Tiger defies all odds, worth wagering at 2-1

Jun 18, 2002 11:46 AM

Tiger Woods was a 2-1 favorite to win the United States Open, which he did. This week, while Tiger celebrates, Open runnerup Phil Mickelson inherits the favorite role at 6-1 for the Greater Hartford Open.

Those are great odds to bet Mickelson, but if Phil were a 2-1 choice my advice would be to avoid him. On the other hand, 2-1 on Woods is a definite green light. No hesitation at all.

The reason is simple. Golfers in the favorites role rarely win and if any player is victorious in more than 10 percent of entered events per year, that’s a good average.

Woods makes a mockery of average.

Tiger has won an unbelievable 32 times in 134 pro events, a ratio of 23.9 percent. His winning percentage for majors since 1997 is astronomical. Woods has won eight majors in just 22 tries (36.3 percent), including a phenomenal seven of his last 11 (63.7 percent).

­­ For betting golf tournaments on the futures, wise money often is wagered on individual matches. Woods was minus $2.20 in his matchup against Mickelson, according to Las Vegas Sports Consultants. From my view, betting Tiger to win the tournament at 2-1 is more profitable than taking him to beat Phil.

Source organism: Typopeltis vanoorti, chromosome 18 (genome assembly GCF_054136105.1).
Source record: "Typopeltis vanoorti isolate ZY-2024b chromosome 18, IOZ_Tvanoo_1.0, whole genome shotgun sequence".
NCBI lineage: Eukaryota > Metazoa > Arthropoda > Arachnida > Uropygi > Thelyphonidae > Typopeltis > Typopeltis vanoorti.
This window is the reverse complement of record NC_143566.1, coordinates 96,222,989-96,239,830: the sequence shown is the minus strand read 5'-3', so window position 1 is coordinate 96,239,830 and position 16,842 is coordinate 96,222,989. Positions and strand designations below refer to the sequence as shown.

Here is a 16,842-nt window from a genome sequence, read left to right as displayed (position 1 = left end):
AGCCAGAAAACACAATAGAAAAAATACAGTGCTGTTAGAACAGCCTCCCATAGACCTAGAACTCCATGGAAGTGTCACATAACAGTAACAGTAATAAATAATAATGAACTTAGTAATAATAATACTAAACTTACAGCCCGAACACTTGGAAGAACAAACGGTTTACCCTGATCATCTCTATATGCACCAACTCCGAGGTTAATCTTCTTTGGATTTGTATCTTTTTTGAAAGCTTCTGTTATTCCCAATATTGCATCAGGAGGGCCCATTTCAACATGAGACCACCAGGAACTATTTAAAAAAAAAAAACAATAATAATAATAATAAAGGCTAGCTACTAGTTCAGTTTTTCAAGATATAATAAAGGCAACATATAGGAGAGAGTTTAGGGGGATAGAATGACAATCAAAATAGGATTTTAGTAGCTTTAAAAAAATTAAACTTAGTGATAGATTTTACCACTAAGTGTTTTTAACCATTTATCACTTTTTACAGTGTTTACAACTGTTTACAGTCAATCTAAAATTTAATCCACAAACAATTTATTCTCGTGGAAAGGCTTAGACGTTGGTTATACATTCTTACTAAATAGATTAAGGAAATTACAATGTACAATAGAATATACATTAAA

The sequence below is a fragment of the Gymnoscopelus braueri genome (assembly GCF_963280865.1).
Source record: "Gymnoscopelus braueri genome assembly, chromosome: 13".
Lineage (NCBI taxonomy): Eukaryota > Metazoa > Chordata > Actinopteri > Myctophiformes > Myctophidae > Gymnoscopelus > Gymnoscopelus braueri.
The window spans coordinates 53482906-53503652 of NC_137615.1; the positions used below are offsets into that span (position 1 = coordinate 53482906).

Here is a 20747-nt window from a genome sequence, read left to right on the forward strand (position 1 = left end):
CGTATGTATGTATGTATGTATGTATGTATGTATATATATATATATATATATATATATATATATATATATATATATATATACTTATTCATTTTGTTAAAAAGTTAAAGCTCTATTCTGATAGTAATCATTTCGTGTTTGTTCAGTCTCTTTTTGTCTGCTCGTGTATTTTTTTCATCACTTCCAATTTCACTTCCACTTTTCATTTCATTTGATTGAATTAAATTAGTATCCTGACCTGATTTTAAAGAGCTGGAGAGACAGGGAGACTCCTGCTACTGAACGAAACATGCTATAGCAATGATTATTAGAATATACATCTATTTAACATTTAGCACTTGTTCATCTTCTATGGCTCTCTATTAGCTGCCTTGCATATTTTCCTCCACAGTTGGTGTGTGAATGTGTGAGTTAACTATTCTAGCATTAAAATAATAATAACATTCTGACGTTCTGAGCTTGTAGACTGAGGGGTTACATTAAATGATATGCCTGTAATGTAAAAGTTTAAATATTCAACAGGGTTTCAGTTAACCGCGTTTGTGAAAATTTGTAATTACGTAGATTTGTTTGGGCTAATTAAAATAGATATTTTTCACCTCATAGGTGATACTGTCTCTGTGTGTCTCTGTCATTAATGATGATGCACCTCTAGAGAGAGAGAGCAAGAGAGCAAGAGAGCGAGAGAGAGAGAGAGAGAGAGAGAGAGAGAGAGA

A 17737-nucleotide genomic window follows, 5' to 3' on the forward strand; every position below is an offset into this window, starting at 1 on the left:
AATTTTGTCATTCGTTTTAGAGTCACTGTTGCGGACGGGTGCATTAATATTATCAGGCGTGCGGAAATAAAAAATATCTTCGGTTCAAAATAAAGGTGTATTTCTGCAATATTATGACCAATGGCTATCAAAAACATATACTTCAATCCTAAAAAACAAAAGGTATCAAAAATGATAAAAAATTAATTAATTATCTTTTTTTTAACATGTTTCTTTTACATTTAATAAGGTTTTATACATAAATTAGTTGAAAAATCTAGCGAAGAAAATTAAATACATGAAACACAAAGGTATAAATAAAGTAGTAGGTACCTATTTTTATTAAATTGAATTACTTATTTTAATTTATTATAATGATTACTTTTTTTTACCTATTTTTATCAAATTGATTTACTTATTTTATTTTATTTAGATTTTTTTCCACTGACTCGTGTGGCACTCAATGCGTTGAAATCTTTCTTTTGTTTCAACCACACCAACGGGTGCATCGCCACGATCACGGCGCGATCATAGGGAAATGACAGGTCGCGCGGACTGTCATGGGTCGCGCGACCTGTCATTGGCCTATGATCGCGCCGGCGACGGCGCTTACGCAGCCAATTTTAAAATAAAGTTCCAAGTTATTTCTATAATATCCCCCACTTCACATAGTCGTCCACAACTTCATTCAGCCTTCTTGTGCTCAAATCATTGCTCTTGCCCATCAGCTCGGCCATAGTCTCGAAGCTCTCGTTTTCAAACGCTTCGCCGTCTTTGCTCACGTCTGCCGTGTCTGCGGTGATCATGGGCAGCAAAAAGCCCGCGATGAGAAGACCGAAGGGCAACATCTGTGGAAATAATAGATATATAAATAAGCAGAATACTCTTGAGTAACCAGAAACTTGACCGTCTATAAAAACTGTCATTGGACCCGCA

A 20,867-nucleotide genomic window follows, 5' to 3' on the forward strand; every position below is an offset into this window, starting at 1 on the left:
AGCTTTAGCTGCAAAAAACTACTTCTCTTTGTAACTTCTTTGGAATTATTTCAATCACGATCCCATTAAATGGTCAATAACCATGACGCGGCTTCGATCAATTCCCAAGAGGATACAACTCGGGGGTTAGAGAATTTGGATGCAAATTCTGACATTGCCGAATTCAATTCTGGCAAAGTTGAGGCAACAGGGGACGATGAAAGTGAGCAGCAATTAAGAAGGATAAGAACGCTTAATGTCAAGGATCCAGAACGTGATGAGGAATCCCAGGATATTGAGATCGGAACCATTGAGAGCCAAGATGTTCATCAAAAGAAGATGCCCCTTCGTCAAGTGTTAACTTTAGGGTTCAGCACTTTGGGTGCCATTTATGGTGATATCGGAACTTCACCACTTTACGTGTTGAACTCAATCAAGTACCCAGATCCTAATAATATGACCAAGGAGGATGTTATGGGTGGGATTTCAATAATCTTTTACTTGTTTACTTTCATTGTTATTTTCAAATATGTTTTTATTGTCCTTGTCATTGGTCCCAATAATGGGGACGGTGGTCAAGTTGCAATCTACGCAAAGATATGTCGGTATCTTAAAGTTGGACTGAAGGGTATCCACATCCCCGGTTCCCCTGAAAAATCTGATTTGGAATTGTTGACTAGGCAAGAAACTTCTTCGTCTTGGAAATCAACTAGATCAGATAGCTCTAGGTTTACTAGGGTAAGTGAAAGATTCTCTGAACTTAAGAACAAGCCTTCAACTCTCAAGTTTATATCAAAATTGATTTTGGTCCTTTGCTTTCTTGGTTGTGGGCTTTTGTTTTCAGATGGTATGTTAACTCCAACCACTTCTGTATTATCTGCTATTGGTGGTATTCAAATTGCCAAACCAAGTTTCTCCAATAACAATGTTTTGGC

I wouldn’t mind 2-1 odds on a baseball game, but 2-1 odds in golf are just not seen. Unless, of course, Tiger is involved. In fact, Woods opened at 9-5 to win the Open.

Woods and NASCAR’s Jeff Gordon, up until this season, would have been a fair comparison in victory percentage. If Gordon ever appeared at odds of 4-1 or higher, he would definitely be worth a $10 wager. Well, the same definitely holds true for Woods at just 2-1.

No other golfer on the planet would ever receive that kind of respect in a Las Vegas book. And, rightly so.

Woods transcends golf, an icon at 26 who will shatter every record in the sport so long as his health and passion for the game allows.

Front-runners usually fall by the wayside in golf tournaments. Not Tiger. He is now 8-0 in majors when leading after three rounds. Tiger has won two majors wire-to-wire, a feat that has been done only six times ever.

Woods has a winning percentage as a career frontrunner of around 90 percent. One of the few negatives in his career was erased when he won for the first time on a par 70 course after eight failures.

Tiger could well be considered a prophet on the Tour, for he is worshipped internationally as the game’s greatest player. In Las Vegas, just change the word to profit. Anytime Tiger is in a tournament, throw out conventional wisdom and bet him.

You can believe the high rollers do. Charles Barkley probably made a mint on him. So if anyone says betting Tiger at 2-1 is crazy, just figure that person is a loser.

Will Tiger win the Grand Slam? No way we’re betting against it.